Negri: Wow, I didn’t realize it was PG. They’d never pull that off now. And yeah, I think it goes to something else I’ve been thinking about with the film — it would never be made now. There are a lot of unfortunate moments of stereotypes. I think that’d be something I’d update now if I made the film. Lean less heavily on humor like that and more on the dialogue, playing with language, and the satire of similar films and slapstick that can ensue.
Geoghegan: Absolutely. The film has some shockingly un-woke moments, which, as a child, I thought were pretty funny, but as an adult, made me wince.
Negri: Exactly. I hadn’t seen it in a really long time, and re-watching it part of me was like. Oh no. This is really rough. There are only one or two moments like that in CLUE though. It’s less reliant on humor that veers in that direction.
Geoghegan: What we do in this column is talk about films that we wish we’d directed, and why. You mentioned a moment ago that you’d remove the less-PC stuff in AIRPLANE!, but what would you replace it with?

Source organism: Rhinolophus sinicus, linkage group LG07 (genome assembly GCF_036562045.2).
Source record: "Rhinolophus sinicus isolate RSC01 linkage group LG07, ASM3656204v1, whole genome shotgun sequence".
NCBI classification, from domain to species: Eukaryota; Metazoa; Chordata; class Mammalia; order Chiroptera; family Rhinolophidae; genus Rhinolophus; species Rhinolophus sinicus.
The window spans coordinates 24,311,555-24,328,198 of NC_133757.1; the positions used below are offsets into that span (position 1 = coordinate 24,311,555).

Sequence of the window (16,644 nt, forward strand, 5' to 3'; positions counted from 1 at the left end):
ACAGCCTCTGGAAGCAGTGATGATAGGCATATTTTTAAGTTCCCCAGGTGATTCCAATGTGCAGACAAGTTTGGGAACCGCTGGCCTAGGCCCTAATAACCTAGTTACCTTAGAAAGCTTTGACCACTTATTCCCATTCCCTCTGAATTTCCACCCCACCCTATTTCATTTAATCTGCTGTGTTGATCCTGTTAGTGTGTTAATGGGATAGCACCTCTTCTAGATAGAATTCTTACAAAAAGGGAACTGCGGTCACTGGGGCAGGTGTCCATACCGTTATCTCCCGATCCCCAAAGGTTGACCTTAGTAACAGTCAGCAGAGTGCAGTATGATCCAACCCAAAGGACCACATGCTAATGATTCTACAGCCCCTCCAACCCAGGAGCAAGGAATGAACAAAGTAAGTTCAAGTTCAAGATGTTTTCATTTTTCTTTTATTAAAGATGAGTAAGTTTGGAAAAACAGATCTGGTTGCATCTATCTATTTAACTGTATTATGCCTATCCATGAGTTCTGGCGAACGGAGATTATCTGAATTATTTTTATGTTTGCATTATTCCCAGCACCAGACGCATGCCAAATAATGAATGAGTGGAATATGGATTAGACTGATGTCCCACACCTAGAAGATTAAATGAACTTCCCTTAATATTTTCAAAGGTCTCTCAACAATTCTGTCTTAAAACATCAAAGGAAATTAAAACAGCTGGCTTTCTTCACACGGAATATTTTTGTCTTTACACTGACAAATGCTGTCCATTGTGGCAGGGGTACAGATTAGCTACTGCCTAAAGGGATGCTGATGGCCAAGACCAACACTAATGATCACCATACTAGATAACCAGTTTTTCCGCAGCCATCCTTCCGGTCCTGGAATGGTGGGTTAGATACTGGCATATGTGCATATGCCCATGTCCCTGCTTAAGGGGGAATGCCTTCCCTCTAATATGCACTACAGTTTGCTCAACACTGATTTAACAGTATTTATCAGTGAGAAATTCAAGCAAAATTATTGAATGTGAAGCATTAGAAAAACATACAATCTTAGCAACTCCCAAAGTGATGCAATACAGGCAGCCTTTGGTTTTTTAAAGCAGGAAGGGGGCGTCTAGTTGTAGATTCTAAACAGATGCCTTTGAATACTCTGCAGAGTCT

Negri: Yeah I think I would just have to do an overhaul on the script in those moments and focus more on the situational humor, to make the jokes less focused on stereotypes of the people and more about what’s happening and how different people are reacting regardless of what they look like. One moment I like that’s very slapstick that works well is when the woman is freaking out and every lines up to shake her and stop her from freaking out. That’s a good example in my opinion of building upon a reaction within the context of the scenario the film sets up, and then making it more ridiculous. It’s more situational. And when the nun hits her, that’s just great. But I also rarely write comedy. I just co-wrote a comedy pilot with a friend and it’s a huge challenge. And I was also always told in my improv classes that I was “too real”. So I also think I picked AIRPLANE! because I wish I could be that crazy over-the-top.